“A majority (55%) of likely Republican primary voters in New Hampshire say that Trump should be able to run unopposed for renomination in 2020. Just one-third would prefer to see him face a primary challenge, including 9% who have a specific candidate in mind and 25% who would just like to see a primary challenge in general,” the poll analysis said.


NBC reveals that the first Democratic primary debates air June 26-27 at the Adrienne Arsht Center for the Performing Arts of Miami-Dade County in Miami. The debates for potentially 20-plus candidates begin at 9 p.m. EDT both nights; live-streaming links will be available each night.

“According to NBC, the first Democratic debate will be broadcast on NBC, MSNBC and Telemundo. This means that you’ll be able to watch the debate on your local NBC broadcast station, or on the MSNBC cable channel, or simulcast in Spanish on Telemundo,” affirms Election Central, which tracks the intricacies.


The removal of historical statuary, paintings and murals from college campuses because they are considered “offensive” by modern standards continues. It has turned into a “national trend,” according to a comprehensive study of this phenomenon by The College Fix, a higher education news website.

It is tracking what it calls collegiate “censorship” and now report who is on the hit list these days. Historic figures who have been targeted include: George Washington, Thomas Jefferson, Christopher Columbus, Woodrow Wilson, John C. Calhoun, Robert E. Lee and Jefferson Davis.

The removal of “Confederate-era artwork” in particular has taken place at more than a dozen universities.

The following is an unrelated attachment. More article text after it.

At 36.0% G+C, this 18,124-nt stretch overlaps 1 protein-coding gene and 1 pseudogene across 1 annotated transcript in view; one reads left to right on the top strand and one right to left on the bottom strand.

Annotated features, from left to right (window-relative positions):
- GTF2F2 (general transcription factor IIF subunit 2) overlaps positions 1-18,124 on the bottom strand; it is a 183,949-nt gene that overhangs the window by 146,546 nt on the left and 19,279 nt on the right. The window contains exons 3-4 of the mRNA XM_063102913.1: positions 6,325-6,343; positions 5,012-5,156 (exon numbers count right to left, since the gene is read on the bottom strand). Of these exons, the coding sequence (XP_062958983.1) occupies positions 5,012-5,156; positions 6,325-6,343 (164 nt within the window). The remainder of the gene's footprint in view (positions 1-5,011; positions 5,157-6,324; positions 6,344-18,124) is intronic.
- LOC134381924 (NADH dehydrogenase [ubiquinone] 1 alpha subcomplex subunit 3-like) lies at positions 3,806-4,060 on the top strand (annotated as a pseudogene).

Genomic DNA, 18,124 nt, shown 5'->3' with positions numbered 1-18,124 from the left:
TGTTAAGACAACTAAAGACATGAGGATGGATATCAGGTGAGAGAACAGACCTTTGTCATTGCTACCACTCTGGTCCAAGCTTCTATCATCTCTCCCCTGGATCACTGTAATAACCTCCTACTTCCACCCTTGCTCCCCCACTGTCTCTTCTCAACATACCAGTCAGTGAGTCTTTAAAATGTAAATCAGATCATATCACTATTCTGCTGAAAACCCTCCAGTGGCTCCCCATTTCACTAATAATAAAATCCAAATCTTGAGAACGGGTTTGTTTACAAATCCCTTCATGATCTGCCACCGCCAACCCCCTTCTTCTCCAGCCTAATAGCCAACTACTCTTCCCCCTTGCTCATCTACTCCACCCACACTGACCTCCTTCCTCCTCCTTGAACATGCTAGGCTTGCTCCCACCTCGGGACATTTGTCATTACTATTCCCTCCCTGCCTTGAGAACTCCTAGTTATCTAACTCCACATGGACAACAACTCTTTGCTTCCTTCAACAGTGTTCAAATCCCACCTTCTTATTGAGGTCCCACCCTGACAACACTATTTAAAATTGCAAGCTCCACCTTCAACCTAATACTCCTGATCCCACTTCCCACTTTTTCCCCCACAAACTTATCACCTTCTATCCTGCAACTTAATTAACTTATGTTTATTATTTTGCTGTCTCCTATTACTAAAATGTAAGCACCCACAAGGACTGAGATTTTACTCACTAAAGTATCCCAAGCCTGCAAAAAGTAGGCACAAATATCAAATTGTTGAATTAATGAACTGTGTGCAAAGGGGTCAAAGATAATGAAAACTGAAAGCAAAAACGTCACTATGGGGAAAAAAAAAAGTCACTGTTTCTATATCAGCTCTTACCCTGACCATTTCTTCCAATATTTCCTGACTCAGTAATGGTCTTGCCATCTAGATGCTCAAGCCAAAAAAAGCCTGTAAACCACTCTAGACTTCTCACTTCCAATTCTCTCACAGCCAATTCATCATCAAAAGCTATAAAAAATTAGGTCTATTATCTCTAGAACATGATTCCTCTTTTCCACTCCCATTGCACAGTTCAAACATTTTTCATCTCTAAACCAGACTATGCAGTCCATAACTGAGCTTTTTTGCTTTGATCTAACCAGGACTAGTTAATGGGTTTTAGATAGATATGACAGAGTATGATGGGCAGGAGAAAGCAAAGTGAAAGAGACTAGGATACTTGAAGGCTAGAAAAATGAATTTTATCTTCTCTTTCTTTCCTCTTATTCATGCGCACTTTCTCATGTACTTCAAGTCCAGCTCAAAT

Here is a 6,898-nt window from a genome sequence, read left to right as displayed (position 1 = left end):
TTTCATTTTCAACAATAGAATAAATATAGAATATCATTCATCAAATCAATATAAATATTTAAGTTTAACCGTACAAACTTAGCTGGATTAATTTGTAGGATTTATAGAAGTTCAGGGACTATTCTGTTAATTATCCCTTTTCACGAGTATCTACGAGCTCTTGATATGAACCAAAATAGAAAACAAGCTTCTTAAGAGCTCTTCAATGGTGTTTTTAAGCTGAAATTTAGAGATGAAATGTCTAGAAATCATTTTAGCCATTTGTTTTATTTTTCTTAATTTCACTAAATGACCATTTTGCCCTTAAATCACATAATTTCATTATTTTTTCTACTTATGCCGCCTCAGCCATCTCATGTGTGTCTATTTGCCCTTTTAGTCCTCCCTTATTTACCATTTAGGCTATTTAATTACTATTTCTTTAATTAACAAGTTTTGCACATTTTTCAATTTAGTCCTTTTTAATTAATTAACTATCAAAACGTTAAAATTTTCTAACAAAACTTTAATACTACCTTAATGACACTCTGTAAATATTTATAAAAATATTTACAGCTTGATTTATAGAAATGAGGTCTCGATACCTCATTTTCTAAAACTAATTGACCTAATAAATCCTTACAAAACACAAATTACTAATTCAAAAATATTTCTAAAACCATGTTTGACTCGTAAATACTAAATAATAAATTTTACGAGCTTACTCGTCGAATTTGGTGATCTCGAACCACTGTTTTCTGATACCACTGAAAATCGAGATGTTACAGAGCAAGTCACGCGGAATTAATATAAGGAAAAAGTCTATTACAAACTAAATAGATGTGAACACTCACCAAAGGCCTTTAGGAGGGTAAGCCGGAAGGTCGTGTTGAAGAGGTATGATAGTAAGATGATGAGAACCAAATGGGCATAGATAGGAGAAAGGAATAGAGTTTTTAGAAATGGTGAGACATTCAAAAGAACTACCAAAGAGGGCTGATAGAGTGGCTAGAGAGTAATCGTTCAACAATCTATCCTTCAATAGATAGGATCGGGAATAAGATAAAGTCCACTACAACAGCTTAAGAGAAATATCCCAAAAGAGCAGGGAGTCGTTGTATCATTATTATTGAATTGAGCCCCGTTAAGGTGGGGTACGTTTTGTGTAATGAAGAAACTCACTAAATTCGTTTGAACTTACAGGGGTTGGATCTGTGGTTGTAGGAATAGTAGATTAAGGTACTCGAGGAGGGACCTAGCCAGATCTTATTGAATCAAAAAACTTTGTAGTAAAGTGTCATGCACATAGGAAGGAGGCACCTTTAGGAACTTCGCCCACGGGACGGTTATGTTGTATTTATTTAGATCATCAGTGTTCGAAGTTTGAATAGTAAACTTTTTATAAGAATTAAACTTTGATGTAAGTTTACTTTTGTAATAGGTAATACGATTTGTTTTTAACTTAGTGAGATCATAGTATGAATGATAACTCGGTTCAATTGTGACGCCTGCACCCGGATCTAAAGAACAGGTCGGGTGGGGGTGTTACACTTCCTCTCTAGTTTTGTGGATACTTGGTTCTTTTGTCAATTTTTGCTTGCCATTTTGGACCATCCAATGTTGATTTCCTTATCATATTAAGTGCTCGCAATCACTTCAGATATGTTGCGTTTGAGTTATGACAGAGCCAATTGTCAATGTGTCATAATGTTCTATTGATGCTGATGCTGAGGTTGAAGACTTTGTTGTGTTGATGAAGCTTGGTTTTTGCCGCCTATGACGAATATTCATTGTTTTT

“The trend shows no end in sight,” writes Graham Piro, a staff reporter for The College Fix.


It is a first for Fox Nation, the online streaming service and “members-only destination and ultimate companion” for those devoted to Fox News. The organization is staging an inaugural fan appreciation summit Tuesday in an Arizona city — complete with contributions from such favorites as: Tomi Lahren, Bill Bennett, David Webb, Ed Henry, Diamond & Silk, Pete Hegseth and more.

The summit features a canny extra feature, sure to add to the cachet of Fox Nation.

“During the event, both subscribers and fans will have an opportunity to pitch programming ideas to Fox Nation producers for a chance to win a trip to New York City and film a pilot production of their show,” advise the organizers; find information at FoxNation.com.


57% of Americans rate the job performance of the FBI as “excellent or good”; 46% of Republicans, 58% of independents and 66% of Democrats agree.

44% of conservatives, 65% of moderates and 66% of liberals also agree.

23% of Americans rate the FBI as “only fair”; 24% of Republicans, 24% of independents and 22% of Democrats agree.

19% of Americans rate the FBI as “poor”; 29% of Republicans, 17% of independents and 11% of Democrats agree.

44% of conservatives, 65% of moderates and 66% of liberals also agree.

Source: A Gallup poll of April 17-30 and released Friday.

• Kindly follow Jennifer Harper on Twitter @HarperBulletin.